And My Head Exploded
Selected and translated by Geoffrey Chew
2018, 200 pp
And My Head Exploded: Tales of Desire, Delirium and Decadence from Fin-de-siècle Prague, a new collection of short stories translated by Geoffrey Chew, is an extremely welcome addition to the corpus of Czech literature in English. While these stories are no longer as shocking as when they first appeared, they will likely surprise readers who might be familiar with Czech literature for a very different range of subjects and themes. This is due in large part to the paucity of translations of late 19th and early 20th century prose in the repertoire to date. These stories also shatter the widespread conception that prior to the 20th century Czechs were concerned with developing their own national literature and did not look to Europe for inspiration.
In his introduction to the book, American scholar Peter Zusi mentions the tendency to see “smaller” literary traditions in isolation, pointing out that they are gradually deformed by the choices of translators, publishers, and even readers. Jaroslav Hašek’s Adventures of the Good Soldier Švejk (1921–23), for instance, has long been the most famous Czech novel. As a result, authors writing in the tradition of Hašek’s beerhall banter, such as Bohumil Hrabal, may be likely chosen for translation. Readers have also been interested in dissident literature from the Communist period (1948–1989), and publishers have found it lucrative to meet that demand. The emphasis on translating these two kinds if writing has led many foreign readers to believe that Czech literature is generally realist and often humorously subversive. Zusi underlines the importance of And My Head Exploded in broadening this view.
One of the collection’s most significant aspects is its remarkable range. It includes stories published between 1892 and 1917, but, even more notably, their authors were born between 1841 and 1884 (an impressive range of 43 years). Julius Zeyer, for example, was known to the Czech Decadents as a member of the older generation. His work, which is representative of what I call Decadent Romanticism, evinces the nationalism typical of his generation, but it is a kind of mournful or even despairing nationalism.
It is no coincidence that the first story in the collection, Zeyer’s “Inultus: A Prague Legend” is set twenty years after the Battle of White Mountain, a devastating defeat for the Czech nobility that led to the Counter-Reformation and the consolidation of Habsburg power. Zeyer’s characterization of the Czech Lands influenced the Czech Decadents, especially Jiří Karásek, also included in the anthology, whose own portrayal of Prague as a dead city culminates in his novel A Gothic Soul (1900). The trope of the “dead city” is typical of Decadence throughout Europe, brilliantly culminating in Thomas Mann’s classic novella Death in Venice (1912).
Zeyer’s story highlights additional themes that migrated from Romanticism to Decadence, including “dying into art,” a trope beloved by writers of a certain bent from Edgar Allan Poe to Rachilde. However, what is typically Czech is that Zeyer makes this theme thoroughly Catholic – which is somewhat ironic, considering that most of the Czech nobility before the Battle of White Mountain was Protestant. Yet European Decadence is closely tied to Catholicism, with its aestheticism and mystery: Joris-Karl Huysmans, author of the “Decadent breviary” Against Nature, thematized Catholicism increasingly in his oeuvre.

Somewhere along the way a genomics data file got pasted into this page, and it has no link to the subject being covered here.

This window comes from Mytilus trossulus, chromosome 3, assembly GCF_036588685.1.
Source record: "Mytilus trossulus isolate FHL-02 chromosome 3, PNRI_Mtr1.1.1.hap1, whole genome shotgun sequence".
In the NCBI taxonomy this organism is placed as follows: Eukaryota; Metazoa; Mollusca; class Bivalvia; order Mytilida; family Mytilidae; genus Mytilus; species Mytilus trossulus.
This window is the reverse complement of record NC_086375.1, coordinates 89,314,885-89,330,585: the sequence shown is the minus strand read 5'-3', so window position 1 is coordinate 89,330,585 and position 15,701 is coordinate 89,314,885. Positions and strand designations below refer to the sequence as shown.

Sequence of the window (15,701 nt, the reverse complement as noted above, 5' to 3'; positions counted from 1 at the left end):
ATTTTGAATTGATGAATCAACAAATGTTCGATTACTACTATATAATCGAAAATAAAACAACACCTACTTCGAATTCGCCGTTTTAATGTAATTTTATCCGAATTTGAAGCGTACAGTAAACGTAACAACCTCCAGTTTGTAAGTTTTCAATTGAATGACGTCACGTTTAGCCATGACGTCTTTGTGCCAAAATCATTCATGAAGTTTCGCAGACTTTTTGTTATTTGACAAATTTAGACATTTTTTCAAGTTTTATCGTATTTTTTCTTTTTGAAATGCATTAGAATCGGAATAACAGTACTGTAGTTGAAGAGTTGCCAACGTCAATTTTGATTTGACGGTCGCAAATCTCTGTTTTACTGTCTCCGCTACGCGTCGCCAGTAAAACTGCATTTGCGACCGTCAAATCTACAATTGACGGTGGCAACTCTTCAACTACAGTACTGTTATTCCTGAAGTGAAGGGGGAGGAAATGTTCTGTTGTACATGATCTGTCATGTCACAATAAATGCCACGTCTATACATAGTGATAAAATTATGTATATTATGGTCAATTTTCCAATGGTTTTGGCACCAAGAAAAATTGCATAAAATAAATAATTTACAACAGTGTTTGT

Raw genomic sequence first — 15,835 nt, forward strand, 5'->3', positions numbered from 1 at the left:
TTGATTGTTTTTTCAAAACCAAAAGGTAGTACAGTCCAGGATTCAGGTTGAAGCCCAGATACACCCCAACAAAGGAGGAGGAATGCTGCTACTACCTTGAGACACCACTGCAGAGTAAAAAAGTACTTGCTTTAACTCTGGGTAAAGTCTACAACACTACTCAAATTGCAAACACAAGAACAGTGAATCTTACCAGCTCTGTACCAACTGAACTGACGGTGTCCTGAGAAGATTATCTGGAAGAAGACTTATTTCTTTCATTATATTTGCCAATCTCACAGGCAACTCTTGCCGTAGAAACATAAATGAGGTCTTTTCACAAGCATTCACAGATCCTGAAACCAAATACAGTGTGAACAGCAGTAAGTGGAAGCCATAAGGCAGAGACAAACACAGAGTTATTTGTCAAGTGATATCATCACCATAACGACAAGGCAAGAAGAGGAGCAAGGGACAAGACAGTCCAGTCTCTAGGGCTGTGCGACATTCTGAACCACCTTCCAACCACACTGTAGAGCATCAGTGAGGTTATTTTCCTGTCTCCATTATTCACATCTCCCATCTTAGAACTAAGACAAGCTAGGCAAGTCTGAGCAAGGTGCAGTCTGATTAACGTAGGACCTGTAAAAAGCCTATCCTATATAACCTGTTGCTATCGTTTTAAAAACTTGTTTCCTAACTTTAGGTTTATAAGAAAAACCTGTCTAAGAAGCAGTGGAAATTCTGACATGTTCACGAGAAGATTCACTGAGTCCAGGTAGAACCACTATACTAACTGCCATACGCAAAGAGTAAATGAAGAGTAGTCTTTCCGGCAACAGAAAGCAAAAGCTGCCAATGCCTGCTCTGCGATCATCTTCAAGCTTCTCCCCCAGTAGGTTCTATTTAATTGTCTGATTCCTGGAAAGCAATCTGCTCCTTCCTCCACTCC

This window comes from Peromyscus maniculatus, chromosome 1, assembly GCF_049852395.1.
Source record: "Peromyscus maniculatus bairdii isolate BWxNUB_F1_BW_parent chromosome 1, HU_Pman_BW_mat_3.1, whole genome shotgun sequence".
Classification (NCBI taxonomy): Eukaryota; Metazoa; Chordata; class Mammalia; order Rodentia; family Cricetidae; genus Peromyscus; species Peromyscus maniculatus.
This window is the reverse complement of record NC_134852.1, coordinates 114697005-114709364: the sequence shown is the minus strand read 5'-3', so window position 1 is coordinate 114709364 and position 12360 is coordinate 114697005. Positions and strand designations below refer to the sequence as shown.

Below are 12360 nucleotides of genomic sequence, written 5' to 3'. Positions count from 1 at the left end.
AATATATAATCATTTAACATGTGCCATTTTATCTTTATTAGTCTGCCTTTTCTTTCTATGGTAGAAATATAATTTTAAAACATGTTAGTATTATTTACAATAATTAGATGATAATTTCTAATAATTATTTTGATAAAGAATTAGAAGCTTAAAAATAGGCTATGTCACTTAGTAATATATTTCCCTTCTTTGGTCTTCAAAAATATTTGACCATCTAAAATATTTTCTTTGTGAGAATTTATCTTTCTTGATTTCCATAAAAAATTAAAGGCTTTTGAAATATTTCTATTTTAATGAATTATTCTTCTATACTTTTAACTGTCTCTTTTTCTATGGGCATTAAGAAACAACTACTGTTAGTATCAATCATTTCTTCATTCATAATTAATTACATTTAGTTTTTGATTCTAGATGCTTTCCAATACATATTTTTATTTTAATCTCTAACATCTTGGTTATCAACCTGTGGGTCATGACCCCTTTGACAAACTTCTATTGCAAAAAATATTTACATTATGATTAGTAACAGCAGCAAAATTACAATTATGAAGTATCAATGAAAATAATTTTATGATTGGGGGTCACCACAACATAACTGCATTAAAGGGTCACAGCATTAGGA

Two other themes that are downright cliché in both Zeyer’s strain of European Romanticism and in European Decadence are “the apotheosis of art” and the femme fatale. These motifs reappear in Miloš Marten’s “Cortigiana,” which adds yet another major trope to this inventory – “the orgy before the collapse.” Marten features a femme fatale who plans to kill all of the celebrants at a luxurious party in the midst of plague-ridden Florence with her poisoned kisses, as she herself is infected with the plague. In Arthur Breisky’s “Prose Poem,” another story from this anthology, it is a man who consciously spreads syphilis, until he kills himself. This story bears an obvious resemblance to Oscar Wilde’s The Picture of Dorian Gray (1890), insofar as Dorian spreads corruption until his own self-destruction.
On a different note, I am heartened to see a woman, Božena Benešová, included in Chew’s anthology. A Decadent gloom permeates her stories, which are less hyperbolical and more intimate than the other stories in the book. “In the Twilight” may be read as a feminist critique of patriarchal society, especially marriage, reminiscent of Henryk Ibsen’s ground-breaking drama A Doll’s House (1879).
In short, this anthology broadens English-speakers’ perception of Czech culture by bringing new authors into the canon, and it clearly shows that, even in the 19th century, Czech literature was not simply a reflection of the Czechs’ search for a national identity. This volume makes it clear that Czech writers were familiar with major European authors, and that their work should be considered an integral part of European culture.
— Kirsten Lodge
KIRSTEN LODGE is Associate Professor of English and Humanities and the Humanities Program Coordinator at Midwestern State University in northern Texas. She holds a Ph.D. in Russian and Czech Language and Literature from Columbia University, and she lived in the Czech Republic for seven years. Her recent translations include Fyodor Dostoevsky’s Notes from the Underground (Broadview Press, 2014), Jiří Karásek’s A Gothic Soul (Twisted Spoon Press, 2015), Leo Tolstoy’s The Death of Ivan Ilyich and Other Stories (Broadview Press, 2017), and Evgeny Zamyatin’s We (Broadview Press, forthcoming in January 2010). She is currently working on a new edition of Leonid Andreyev’s The Red Laugh for Broadview Press.
Read more by Kirsten Lodge:
Translations of three poems by Štěpán Nosek in B O D Y